Our USDA certified Organic Mung Dahl Beans are perfect for making your own kitchari while cleansing, or as a healthy staple food year-round! Also known as Moong Dal, the benefits of this split and skinless mung beans are numerous. Most importantly, however, is that their husks have been taken off, which removes the gaseous content of the bean and makes them much easier to digest.
If you are planning on doing our Short Home Cleanse or Colorado Cleanse, or just want to include a healthy bean in your diet, this is a perfect choice. Mung dahl is the main ingredient in kitchari, a traditional yogic staple food in India. It is India’s most basic comfort food and is also what is eaten when fasting and cleansing. Because it is so perfectly balanced and easy to digest, it is also used as baby food.
Note: approximately three 1lb. bags of Organic Mung Dahl Beans are needed to make enough of your own kitchari to complete the 2-week Colorado Cleanse.
Serving Size: ¼ cup dry (45g)
Servings Per Pack: About 10
Ingredients: 100% Organic Split Yellow Mung Beans
How to Prepare:
Rinse the mung beans with cool water until the water runs clear. In a 2 quart saucepan, bring 1 part beans, 3 parts water, and a pinch of salt to a boil. Cover and reduce to simmer for 40-50 minutes or until tender. For a soupier texture, add more water. Spice to taste. Try with cumin, coriander, turmeric, garlic, ginger, and/ or paprika.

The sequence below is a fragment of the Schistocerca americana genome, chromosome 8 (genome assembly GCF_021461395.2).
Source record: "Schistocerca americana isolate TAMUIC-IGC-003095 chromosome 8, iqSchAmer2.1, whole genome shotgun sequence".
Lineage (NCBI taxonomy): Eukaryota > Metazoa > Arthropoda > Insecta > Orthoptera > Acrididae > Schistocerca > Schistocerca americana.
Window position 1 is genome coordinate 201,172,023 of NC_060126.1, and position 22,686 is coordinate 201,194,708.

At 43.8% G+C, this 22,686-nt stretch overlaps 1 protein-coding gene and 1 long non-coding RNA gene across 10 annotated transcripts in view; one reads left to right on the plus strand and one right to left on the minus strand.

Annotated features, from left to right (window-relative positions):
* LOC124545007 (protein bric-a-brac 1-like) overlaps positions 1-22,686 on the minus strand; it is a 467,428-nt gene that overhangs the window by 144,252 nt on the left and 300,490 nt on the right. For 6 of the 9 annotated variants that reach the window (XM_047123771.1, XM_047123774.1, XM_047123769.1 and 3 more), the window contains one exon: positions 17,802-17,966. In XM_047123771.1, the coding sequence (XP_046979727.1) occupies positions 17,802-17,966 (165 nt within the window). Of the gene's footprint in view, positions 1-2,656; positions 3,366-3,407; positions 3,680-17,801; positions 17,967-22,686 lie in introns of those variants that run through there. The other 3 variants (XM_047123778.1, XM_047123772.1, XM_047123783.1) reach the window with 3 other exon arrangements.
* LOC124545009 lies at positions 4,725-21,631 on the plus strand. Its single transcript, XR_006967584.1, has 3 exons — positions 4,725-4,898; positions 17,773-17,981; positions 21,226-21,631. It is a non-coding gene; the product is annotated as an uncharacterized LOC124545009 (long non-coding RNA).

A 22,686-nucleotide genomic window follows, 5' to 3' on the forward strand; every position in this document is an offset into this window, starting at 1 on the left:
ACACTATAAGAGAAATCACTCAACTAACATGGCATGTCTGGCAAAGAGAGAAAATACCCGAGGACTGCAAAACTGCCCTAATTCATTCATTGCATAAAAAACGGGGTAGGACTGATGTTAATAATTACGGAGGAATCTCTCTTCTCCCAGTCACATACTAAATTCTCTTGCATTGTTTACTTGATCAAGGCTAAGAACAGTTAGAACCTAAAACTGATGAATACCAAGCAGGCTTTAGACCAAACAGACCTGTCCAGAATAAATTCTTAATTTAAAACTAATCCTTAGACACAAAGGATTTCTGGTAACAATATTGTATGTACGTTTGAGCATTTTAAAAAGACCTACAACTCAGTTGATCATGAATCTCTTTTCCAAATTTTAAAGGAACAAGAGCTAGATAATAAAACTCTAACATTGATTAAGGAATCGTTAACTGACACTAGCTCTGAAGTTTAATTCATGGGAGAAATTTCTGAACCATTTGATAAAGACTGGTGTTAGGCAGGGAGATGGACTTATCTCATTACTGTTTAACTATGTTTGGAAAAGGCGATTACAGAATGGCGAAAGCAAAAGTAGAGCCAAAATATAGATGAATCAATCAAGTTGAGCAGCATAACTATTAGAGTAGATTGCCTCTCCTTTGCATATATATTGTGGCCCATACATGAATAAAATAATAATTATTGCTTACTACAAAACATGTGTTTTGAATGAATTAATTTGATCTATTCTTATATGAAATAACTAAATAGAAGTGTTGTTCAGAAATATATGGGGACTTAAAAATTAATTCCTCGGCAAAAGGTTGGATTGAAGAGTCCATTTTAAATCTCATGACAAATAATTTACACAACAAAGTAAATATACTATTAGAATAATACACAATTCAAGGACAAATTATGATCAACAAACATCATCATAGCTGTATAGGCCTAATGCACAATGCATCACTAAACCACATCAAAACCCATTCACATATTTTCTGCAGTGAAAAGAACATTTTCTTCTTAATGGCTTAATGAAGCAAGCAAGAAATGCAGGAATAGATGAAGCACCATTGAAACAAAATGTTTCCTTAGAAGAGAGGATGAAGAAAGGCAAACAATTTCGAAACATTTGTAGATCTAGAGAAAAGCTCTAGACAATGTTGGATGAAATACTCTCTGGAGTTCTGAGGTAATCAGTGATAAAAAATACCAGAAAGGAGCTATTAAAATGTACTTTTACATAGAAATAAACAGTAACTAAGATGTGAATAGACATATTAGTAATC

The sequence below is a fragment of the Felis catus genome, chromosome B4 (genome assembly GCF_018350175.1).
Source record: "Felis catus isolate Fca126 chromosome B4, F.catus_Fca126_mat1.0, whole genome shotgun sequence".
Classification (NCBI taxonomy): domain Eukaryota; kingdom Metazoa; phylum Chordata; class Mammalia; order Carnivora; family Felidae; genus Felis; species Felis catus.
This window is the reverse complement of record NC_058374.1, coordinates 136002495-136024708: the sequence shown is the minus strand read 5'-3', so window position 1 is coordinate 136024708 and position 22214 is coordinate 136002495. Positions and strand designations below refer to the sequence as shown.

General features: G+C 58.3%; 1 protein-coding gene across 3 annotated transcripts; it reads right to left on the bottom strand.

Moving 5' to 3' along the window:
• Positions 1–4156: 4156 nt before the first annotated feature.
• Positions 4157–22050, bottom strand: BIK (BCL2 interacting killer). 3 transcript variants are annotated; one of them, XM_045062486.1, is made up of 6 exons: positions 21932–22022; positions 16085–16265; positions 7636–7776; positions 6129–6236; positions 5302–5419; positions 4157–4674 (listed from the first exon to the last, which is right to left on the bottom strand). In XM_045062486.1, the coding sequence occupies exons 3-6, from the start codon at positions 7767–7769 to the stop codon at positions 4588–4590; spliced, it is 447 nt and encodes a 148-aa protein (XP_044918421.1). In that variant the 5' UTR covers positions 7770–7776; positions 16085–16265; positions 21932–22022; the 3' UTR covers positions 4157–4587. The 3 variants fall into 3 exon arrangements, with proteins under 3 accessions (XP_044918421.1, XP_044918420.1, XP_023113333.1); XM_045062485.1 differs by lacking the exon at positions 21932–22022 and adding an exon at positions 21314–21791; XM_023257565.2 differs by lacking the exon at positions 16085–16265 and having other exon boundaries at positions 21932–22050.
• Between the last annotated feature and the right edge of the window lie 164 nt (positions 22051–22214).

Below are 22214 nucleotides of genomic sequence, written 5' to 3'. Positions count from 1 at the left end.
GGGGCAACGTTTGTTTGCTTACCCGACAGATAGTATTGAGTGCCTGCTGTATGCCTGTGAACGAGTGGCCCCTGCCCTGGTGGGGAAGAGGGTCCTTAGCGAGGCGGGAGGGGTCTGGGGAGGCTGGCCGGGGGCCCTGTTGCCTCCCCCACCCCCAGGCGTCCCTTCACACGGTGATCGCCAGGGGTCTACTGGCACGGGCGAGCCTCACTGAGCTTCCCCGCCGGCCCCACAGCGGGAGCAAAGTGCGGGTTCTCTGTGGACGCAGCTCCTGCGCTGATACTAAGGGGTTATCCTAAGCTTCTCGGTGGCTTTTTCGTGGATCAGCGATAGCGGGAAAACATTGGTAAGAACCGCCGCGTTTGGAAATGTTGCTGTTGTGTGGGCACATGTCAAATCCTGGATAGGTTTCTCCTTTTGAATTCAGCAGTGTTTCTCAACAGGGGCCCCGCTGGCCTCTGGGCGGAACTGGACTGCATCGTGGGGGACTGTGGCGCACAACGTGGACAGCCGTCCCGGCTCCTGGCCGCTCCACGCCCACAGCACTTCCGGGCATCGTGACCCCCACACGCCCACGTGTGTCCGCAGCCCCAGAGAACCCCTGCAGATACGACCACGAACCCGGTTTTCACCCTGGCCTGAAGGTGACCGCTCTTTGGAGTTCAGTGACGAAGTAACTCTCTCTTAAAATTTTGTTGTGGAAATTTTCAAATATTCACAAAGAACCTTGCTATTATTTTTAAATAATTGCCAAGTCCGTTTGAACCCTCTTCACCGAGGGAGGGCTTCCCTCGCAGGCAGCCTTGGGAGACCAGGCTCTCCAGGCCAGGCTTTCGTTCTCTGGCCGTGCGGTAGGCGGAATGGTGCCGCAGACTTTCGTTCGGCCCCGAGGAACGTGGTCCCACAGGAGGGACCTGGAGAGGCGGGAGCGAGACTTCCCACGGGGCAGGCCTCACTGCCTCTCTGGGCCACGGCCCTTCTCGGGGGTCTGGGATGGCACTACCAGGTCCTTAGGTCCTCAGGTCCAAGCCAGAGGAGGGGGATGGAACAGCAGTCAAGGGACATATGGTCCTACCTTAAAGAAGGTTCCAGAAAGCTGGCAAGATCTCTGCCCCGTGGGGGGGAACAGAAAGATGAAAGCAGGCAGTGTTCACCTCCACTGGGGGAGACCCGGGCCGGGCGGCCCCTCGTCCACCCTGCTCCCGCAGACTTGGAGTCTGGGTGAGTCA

To reduce gas or bloating, soak mung dahl overnight and rinse thoroughly.
Why Mung Beans?
Mung beans, known in India as dahl, were first domesticated in India in 1500 BC, and are the main ingredient in kitchari – the primary Ayurvedic superfood used to cleanse the body. It is no wonder that it became a staple in the Indian diet, being well-acquainted with this crop for all these years. According to some modern research, this ancient bean is loaded with health benefits. The classic Ayurvedic kitchari cleanse uses only split yellow mung beans for many reasons.
The Anti-Gas Bean
In one study, the proteins from mung beans were found to produce less flatulence than any other type of legume tested. (1) This is one of the reasons that this bean has been used for centuries for babies and convalescence. According to Ayurveda, it is the only bean classified as anti-vata or anti-gas. It is no surprise that Ayurveda chose this bean as the “cleansing bean” over all others.
Dietary Fiber and Butyric Acid
Mung beans are an excellent source of dietary fiber, which is used by the bacteria of the gut to produce butyric acid – which is also present in ghee (a type of clarified butter central to Indian cuisine and Ayurveda). Butyric acid is a short-chain fatty acid (SCFA) preferentially used by the intestines as a fuel source, even over glucose. (2)
Dietary Fiber and Satiety
A single meal that has high dietary fiber helps in producing satiety hormone known as cholecystokinin. In one recent meta-analysis of acute feeding trials, dietary pulses, like mung beans, provided a significant increase in this hormone due to their high dietary fiber content. (3)
Packaged in a facility that also uses tree nuts, seeds, and dairy. Store in a cool, dry place.